The Wakhan Corridor was one of the main reasons I went to Afghanistan in the first place, it’s that odd little tail on the end of the country between Pakistan and Tajikistan. The region is incredibly beautiful, lying between two mountain ranges, it’s also the safest and most stable part of the country and has never been fought over in modern times, there are no insurgents there, no landmines etc. I had to get a special permit to travel there which was extremely difficult and I was very lucky to get one at all. At the entrance to the corridor I bought a local horse, borrowed a saddle and set off. Along the way I camped or was hosted in villages by ethnic Tajiks. About half way up there is an almighty gorge which I had to trek through on foot as it was too steep to ride. Foolishly, I didn’t bring much in the way of supplies and so spent three days with a very empty stomach. However, the top of the corridor opens out in to the Pamir grasslands inhabited by Kyrgyz nomads who live as herders of yaks, sheep and horses.
What concerns did the Afghan people express to you?
Naturally the main concern the average Afghan has is peace and stability. Many Afghans have grown into adulthood and know nothing but war; first the Soviets, then the civil war, then the Taliban and now the coalition forces. Ironically the time of the Taliban was probably Afghanistan’s most stable — petty crime was almost nonexistent — but of course the human rights abuses were extreme. I don’t think Afghans have ever expected a lot, they just want some security and a reassurance that they have a more positive future.
Do you have any opinions as to what the solutions might be?
The problems Afghanistan, and any other country involved with it, face are mind-boggling and extremely complex. The problems extend beyond the borders of Afghanistan itself and into Pakistan and the wider area, so solving Afghanistan’s problems is never going to be enough. One of the main dilemmas is that the nation of Afghanistan is made up of a dozen ethnic groups none of which feel any particular loyalty to any other and in fact they might have been tribal enemies for hundreds of years. One day someone drew a line on a map and said ‘OK, now you’re a country’. The problem is that you can’t have a president or even a government that is universally accepted by everyone. It made me wonder if the western ideal of democracy can actually work there? Personally I don’t have much in the way of opinions, what I wanted to get from Afghanistan, and express in Tea with the Taliban, are the opinions of Afghans themselves, whether they are right or wrong. When I was there local people talked about including elements of the Taliban in a future government, it’s not something many would want to see but as it seems virtually impossible to defeat the Taliban then many people said if including them is the answer to peace then why not? The inclusion of Taliban ministers in an Afghan government is now being openly discussed by the United States government and other coalition states.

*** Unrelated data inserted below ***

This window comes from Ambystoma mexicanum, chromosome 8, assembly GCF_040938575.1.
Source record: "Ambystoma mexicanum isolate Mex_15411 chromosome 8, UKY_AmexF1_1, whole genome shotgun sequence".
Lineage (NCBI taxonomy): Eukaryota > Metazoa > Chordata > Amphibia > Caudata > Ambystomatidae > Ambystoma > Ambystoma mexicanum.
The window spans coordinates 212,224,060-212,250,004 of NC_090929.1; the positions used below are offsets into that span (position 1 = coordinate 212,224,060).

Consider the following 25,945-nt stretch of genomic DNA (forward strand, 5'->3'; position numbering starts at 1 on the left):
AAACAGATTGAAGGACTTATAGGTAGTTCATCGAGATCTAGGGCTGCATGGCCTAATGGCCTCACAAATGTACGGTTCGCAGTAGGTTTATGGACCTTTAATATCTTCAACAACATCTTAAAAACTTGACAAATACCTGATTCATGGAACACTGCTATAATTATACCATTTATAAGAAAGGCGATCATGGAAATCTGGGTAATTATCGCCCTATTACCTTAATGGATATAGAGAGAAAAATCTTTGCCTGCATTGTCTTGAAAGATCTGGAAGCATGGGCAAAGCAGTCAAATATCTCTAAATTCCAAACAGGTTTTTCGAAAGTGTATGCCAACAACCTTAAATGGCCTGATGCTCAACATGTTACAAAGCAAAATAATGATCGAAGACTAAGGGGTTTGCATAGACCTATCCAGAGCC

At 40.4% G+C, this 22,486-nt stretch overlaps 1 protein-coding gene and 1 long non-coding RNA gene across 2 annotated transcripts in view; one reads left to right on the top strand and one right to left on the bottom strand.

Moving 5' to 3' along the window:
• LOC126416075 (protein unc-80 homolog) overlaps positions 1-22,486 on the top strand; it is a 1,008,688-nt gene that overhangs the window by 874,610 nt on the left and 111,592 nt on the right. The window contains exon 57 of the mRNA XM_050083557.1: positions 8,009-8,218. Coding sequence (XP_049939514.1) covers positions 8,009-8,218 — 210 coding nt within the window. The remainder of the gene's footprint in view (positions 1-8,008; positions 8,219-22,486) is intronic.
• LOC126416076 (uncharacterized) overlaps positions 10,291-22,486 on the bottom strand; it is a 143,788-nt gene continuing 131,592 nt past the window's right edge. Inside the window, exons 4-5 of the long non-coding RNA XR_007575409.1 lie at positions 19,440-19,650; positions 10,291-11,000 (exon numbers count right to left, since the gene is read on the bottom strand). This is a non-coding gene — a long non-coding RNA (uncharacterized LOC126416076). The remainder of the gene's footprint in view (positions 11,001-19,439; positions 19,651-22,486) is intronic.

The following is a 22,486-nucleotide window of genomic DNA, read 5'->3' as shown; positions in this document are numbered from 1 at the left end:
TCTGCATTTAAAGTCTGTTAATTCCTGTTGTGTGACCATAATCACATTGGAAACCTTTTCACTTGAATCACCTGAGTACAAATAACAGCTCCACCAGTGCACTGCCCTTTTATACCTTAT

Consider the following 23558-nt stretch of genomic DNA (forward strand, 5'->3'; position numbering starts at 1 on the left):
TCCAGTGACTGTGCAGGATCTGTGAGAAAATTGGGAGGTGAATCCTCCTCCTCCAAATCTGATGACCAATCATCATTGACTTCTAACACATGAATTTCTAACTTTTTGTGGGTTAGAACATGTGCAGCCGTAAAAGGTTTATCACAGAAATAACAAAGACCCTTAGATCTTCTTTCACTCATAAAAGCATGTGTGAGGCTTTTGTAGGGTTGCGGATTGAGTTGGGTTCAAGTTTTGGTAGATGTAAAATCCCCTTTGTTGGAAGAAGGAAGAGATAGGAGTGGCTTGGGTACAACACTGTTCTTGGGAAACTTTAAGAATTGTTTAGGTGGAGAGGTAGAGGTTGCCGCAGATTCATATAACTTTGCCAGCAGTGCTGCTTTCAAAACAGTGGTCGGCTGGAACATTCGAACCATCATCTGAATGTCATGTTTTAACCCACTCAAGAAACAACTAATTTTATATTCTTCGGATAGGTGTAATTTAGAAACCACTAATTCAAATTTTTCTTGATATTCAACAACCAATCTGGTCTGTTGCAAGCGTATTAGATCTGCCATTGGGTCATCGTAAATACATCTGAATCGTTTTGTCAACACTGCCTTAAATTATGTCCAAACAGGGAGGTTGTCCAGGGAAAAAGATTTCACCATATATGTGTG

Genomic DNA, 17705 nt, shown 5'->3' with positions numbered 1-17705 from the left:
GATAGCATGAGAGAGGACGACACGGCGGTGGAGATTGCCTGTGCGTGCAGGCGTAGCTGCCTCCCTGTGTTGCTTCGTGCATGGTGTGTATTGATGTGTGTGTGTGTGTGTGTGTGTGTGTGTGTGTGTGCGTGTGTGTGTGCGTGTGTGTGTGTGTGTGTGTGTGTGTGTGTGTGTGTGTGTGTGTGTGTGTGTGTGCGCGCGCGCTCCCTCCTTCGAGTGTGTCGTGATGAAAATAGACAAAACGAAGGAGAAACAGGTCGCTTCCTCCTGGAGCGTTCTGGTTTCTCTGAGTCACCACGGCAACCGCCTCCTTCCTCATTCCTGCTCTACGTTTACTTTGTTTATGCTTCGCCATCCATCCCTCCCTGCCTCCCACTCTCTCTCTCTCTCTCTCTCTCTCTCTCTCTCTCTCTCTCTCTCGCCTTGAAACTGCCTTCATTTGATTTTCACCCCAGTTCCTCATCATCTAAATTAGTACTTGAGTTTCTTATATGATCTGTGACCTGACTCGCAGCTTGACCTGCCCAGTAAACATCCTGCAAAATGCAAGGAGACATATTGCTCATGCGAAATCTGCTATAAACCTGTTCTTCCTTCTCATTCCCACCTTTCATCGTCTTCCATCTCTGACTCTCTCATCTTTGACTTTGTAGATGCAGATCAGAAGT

Would you go back?
I always answer yes and no! Yes, because I’d love to go back to a peaceful and stable Afghanistan and travel to all the places I couldn’t get to, to experience the warmth and hospitality again. And no, because a peaceful and stable Afghanistan doesn’t look likely for some time.
And why write Tea with the Taliban?
I wanted to portray the country from the point of view of an ordinary traveller, like any other travel book, but set in the extreme environment of Afghanistan. Most books which have been published recently have been written by Afghans in exile or by foreign ‘experts’. I wanted to produce a book by an ordinary guy who just went there to see what it was like. I wanted to tell the stories of the Afghans themselves as they were told to me, the average Afghan I met on the street or in tea houses everyday. I wanted to show the way local people live there against the backdrop of violence and chaos.